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And Renee now has 859sq m in which to develop her ideal life of self-sufficiency. When she isn’t developing her homesteading life, Renee will have tramping gear on and be out in the local forests. Trying to deal with a delayed concussion helped her discover the healing powers of walking in nature. Her desire to explore often takes her further afield and her boys are her frequent travelling companions.

“I’ve loaded up the car and taken the kids around the North Island for three weeks,” she says. And she shares it all on Instagram, including the budget. Her followers were impressed at how little she spent.

Renee feels a push to share her journey with the online community of budding homesteaders. “When I started out homesteading the only people sharing online were already established and experienced homesteaders.” So she began sharing a beginner’s journey with beautiful imagery, helpful tips, anecdotes and the much-needed inspiration to try something new. Renee is passionate about encouraging others to take a leap.

“How can I go now?” is the question she wants them to ask.

As she learned to be resourceful through personal challenges, she knows the benefits of giving things a go. Besides, it’s better to try and fail, than not to try at all.

“It is a crucial skill when life gets expensive,” she says. She has found that car-camping and DOC huts are a cheaper way of holidaying than staying in motels. Then she and the boys can have more adventures on a smaller budget. She is also reaping the rewards of her vegetable garden and fruit trees. “Since having the garden, I’ve saved $150 a fortnight on groceries.”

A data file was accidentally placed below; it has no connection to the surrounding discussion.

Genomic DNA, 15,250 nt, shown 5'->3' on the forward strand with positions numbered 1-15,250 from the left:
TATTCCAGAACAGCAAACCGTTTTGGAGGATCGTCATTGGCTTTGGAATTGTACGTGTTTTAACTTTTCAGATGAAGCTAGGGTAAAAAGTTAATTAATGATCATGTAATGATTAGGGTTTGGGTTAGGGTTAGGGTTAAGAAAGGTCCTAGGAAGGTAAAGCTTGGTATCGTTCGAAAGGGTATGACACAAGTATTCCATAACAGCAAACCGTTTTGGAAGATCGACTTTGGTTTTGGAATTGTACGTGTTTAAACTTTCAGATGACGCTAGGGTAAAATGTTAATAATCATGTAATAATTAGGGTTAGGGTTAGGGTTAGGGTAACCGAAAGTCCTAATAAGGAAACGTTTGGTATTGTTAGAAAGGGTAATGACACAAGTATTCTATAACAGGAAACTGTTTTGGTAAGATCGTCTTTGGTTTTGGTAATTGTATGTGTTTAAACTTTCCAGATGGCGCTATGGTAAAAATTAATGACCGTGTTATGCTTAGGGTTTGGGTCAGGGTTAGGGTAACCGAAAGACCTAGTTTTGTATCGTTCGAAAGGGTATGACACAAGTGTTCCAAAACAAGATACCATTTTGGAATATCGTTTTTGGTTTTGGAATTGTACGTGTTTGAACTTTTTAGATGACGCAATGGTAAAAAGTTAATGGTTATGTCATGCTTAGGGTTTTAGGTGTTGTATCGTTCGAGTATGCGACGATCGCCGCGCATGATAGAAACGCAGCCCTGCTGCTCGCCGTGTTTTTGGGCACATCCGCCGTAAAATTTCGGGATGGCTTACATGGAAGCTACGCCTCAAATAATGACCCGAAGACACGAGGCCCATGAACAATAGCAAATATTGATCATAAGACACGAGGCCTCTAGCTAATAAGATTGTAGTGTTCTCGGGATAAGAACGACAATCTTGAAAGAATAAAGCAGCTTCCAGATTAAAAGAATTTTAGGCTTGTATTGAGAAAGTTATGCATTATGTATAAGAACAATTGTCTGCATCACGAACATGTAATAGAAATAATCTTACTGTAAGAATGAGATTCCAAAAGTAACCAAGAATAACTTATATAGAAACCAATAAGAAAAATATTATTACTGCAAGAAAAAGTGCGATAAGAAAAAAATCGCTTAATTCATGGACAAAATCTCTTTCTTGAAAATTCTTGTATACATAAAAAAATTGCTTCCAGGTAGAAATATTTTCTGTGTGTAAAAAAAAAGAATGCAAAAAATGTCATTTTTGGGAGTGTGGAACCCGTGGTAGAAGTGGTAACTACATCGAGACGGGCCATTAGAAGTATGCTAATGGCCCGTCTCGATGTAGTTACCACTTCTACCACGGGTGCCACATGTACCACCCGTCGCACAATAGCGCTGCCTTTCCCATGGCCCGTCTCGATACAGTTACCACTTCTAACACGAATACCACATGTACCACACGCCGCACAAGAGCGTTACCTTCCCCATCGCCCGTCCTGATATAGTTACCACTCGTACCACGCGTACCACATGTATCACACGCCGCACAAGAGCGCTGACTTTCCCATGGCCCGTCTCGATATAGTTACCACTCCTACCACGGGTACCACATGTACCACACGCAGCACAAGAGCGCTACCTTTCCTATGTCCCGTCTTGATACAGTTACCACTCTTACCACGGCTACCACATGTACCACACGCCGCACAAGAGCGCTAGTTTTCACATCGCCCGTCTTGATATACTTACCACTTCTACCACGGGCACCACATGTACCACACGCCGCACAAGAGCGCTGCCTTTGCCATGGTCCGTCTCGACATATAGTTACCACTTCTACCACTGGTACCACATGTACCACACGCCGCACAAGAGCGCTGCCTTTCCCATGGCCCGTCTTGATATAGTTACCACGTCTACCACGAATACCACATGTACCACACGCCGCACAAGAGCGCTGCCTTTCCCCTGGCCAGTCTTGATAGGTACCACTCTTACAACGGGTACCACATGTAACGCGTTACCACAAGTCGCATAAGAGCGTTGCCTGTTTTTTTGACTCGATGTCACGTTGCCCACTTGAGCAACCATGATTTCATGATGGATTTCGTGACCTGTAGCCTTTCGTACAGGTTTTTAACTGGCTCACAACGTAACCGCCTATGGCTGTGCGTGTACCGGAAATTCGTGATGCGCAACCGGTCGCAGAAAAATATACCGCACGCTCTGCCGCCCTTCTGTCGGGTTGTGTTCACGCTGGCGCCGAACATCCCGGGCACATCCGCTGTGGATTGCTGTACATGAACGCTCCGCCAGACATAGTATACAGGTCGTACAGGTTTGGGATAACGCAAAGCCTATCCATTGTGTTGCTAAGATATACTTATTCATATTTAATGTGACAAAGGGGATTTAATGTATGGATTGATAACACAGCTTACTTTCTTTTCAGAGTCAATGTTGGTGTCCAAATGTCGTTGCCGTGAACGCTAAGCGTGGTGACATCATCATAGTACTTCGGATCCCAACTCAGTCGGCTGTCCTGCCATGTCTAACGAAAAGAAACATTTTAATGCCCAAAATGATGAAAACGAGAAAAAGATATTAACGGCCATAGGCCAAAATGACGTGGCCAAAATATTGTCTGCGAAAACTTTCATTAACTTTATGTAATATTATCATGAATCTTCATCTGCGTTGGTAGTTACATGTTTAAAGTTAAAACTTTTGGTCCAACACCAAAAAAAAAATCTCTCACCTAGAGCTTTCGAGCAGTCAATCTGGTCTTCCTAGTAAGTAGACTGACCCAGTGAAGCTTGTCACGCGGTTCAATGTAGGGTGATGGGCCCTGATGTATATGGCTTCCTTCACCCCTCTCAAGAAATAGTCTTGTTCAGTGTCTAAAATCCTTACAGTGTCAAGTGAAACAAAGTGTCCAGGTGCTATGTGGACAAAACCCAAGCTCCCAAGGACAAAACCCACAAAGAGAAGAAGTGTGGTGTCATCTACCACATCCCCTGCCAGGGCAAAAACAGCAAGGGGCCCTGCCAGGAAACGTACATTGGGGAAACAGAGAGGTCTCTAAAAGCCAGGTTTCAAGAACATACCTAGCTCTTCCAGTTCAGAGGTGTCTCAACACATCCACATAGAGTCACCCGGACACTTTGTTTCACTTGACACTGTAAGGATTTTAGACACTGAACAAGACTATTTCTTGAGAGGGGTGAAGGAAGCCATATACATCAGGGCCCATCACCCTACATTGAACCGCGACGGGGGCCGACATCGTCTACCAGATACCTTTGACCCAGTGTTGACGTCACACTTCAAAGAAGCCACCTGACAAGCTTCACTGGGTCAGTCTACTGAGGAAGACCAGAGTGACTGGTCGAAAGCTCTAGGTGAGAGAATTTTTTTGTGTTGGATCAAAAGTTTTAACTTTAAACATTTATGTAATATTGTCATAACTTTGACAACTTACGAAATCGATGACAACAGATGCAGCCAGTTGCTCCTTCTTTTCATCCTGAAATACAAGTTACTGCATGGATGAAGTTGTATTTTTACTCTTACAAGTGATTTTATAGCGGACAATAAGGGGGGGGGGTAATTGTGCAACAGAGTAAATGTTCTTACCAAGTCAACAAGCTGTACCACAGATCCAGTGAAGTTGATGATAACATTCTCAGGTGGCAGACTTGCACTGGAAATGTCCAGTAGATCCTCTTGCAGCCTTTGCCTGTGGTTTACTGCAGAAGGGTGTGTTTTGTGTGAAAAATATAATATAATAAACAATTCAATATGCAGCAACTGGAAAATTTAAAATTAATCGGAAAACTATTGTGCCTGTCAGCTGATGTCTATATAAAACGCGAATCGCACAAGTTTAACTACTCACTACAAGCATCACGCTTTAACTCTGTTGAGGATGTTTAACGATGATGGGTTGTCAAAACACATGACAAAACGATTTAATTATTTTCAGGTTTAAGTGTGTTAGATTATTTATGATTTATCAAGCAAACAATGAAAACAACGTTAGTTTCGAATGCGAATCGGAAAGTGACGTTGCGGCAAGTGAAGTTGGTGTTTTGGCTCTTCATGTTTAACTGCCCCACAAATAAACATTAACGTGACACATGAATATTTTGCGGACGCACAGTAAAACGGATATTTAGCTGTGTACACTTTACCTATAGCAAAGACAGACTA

For Renee, it’s all about the mindset. She thinks about her priorities daily, and sometimes feels like she is sacrificing nice things for experiences. But for her, doing things cheaply is worth it.

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One day, she wants to walk the Te Araroa trail – from Cape Reinga to Bluff. She isn’t sure if she wants to do it with the boys or by herself. “They say you understand yourself more when you are in a high pressure situation.”

“We’re happy. We’re doing the things that we enjoy without worrying about what society says is successful.”

THE TALE OF THE GLASS HOUSE

One of the earliest projects Renee completed is her glass house. When they first stepped onto the property there was no garden but many rhododendrons, which Renee can’t stand, and a water tank. All Renee saw was potential.

The glass house is nearly all recycled, apart from a new roof. The walls are windows from neighbours who had conveniently just renovated their crib. (There are just eight permanent residents at Lake Kaniere with the remaining households being cribbees.)

“The old windows were being taken to the tip, so I asked them if I could have them.” Today, the glass house stands proud amongst her garden.

Renee is always thinking about the next project. The West Coast often has a lot of rain and power cuts, so she wants to conserve water as much as possible. She is “learning how to store the power,” so that she can turn on a lightbulb. Solar panels are already on the cards, and they want to install a generator before winter hits. Once she sets her mind to it, nothing can stop her. “Whether my husband will agree to it or not is a different story.”

Find Renee on Instagram: @reneecadigannz